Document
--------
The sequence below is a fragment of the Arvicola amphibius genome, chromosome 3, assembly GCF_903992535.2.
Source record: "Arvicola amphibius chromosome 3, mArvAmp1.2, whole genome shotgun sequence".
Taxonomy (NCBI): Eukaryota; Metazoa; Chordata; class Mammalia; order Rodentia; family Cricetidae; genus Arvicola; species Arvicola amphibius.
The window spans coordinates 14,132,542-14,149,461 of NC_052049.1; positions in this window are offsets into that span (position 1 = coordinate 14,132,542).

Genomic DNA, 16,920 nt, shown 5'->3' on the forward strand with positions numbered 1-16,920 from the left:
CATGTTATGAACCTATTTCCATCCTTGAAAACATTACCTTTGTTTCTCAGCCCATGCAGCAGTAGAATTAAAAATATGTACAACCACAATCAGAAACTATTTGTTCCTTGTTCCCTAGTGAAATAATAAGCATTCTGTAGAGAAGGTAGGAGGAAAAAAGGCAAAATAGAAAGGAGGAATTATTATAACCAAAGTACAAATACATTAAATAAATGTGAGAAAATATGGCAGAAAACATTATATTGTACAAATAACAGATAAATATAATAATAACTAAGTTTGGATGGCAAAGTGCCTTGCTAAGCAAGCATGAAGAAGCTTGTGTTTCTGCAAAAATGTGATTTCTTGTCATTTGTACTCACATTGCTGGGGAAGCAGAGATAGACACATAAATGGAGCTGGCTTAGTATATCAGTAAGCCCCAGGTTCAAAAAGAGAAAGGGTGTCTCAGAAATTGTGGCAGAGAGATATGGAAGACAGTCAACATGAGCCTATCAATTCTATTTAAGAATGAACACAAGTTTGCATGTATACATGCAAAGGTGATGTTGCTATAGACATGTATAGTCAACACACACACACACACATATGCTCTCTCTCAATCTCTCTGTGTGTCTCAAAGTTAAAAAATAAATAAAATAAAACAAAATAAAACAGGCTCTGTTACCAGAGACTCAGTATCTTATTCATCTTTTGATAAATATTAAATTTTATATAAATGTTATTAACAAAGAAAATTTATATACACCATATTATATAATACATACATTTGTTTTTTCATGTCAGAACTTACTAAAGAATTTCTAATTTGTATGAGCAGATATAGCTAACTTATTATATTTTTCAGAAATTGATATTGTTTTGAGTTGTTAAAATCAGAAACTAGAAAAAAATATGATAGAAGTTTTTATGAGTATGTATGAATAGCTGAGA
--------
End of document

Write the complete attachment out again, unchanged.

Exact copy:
The sequence below is a fragment of the Arvicola amphibius genome, chromosome 3, assembly GCF_903992535.2.
Source record: "Arvicola amphibius chromosome 3, mArvAmp1.2, whole genome shotgun sequence".
Taxonomy (NCBI): Eukaryota; Metazoa; Chordata; class Mammalia; order Rodentia; family Cricetidae; genus Arvicola; species Arvicola amphibius.
The window spans coordinates 14,132,542-14,149,461 of NC_052049.1; positions in this window are offsets into that span (position 1 = coordinate 14,132,542).

Genomic DNA, 16,920 nt, shown 5'->3' on the forward strand with positions numbered 1-16,920 from the left:
CATGTTATGAACCTATTTCCATCCTTGAAAACATTACCTTTGTTTCTCAGCCCATGCAGCAGTAGAATTAAAAATATGTACAACCACAATCAGAAACTATTTGTTCCTTGTTCCCTAGTGAAATAATAAGCATTCTGTAGAGAAGGTAGGAGGAAAAAAGGCAAAATAGAAAGGAGGAATTATTATAACCAAAGTACAAATACATTAAATAAATGTGAGAAAATATGGCAGAAAACATTATATTGTACAAATAACAGATAAATATAATAATAACTAAGTTTGGATGGCAAAGTGCCTTGCTAAGCAAGCATGAAGAAGCTTGTGTTTCTGCAAAAATGTGATTTCTTGTCATTTGTACTCACATTGCTGGGGAAGCAGAGATAGACACATAAATGGAGCTGGCTTAGTATATCAGTAAGCCCCAGGTTCAAAAAGAGAAAGGGTGTCTCAGAAATTGTGGCAGAGAGATATGGAAGACAGTCAACATGAGCCTATCAATTCTATTTAAGAATGAACACAAGTTTGCATGTATACATGCAAAGGTGATGTTGCTATAGACATGTATAGTCAACACACACACACACACATATGCTCTCTCTCAATCTCTCTGTGTGTCTCAAAGTTAAAAAATAAATAAAATAAAACAAAATAAAACAGGCTCTGTTACCAGAGACTCAGTATCTTATTCATCTTTTGATAAATATTAAATTTTATATAAATGTTATTAACAAAGAAAATTTATATACACCATATTATATAATACATACATTTGTTTTTTCATGTCAGAACTTACTAAAGAATTTCTAATTTGTATGAGCAGATATAGCTAACTTATTATATTTTTCAGAAATTGATATTGTTTTGAGTTGTTAAAATCAGAAACTAGAAAAAAATATGATAGAAGTTTTTATGAGTATGTATGAATAGCTGAGA